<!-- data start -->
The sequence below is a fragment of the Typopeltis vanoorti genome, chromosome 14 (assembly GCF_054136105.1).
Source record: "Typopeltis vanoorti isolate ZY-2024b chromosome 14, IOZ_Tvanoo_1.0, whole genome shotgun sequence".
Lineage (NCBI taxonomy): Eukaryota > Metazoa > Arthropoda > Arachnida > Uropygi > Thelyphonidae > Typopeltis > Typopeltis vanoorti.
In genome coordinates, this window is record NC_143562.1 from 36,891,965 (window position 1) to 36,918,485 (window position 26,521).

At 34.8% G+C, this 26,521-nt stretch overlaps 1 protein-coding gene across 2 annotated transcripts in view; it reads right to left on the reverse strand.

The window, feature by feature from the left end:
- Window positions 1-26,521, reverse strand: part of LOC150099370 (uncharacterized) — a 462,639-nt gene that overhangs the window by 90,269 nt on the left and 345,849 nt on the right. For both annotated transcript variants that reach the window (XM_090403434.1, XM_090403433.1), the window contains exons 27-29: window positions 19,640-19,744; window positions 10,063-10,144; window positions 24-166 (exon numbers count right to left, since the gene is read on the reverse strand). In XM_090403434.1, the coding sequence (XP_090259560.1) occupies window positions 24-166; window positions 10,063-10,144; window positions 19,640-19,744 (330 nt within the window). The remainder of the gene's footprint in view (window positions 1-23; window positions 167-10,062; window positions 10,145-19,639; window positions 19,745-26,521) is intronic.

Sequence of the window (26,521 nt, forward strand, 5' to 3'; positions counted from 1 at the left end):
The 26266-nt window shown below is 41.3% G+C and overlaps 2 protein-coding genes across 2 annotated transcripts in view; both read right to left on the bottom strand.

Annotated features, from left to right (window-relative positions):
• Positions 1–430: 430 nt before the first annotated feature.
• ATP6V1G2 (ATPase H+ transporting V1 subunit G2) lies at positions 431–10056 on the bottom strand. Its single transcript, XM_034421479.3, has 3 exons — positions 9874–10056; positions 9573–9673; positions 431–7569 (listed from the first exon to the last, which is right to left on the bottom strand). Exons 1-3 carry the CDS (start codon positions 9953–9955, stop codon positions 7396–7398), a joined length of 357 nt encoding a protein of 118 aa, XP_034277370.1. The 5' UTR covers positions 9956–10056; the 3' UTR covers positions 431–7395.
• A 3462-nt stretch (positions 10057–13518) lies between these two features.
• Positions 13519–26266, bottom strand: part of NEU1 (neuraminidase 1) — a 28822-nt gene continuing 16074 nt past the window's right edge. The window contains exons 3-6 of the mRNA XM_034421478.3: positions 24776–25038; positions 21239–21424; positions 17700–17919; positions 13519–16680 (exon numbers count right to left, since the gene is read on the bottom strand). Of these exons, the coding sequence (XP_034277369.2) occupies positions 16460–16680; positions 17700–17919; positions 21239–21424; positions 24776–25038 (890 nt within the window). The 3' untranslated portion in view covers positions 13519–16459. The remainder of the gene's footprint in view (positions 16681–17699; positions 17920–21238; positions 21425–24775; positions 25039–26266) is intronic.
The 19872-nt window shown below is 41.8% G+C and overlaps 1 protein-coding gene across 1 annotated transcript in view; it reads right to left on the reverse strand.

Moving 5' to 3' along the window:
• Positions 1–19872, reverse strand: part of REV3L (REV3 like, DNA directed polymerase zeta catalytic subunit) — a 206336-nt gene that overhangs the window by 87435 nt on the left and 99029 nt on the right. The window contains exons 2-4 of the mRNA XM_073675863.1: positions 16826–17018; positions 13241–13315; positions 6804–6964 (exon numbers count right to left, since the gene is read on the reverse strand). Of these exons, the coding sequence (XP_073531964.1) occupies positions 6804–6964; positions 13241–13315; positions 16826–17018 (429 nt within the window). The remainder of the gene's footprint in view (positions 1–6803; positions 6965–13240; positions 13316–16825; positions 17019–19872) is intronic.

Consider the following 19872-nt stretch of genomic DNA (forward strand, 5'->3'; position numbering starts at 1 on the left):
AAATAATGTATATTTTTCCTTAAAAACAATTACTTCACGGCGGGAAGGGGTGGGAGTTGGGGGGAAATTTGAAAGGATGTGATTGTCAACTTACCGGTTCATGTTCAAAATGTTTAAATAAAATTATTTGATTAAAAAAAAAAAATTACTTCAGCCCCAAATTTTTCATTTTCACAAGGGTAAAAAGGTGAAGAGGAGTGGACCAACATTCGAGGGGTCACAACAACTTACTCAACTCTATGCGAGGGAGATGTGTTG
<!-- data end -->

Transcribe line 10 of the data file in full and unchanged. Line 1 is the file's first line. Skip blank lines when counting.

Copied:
Annotated features, from left to right (window-relative positions):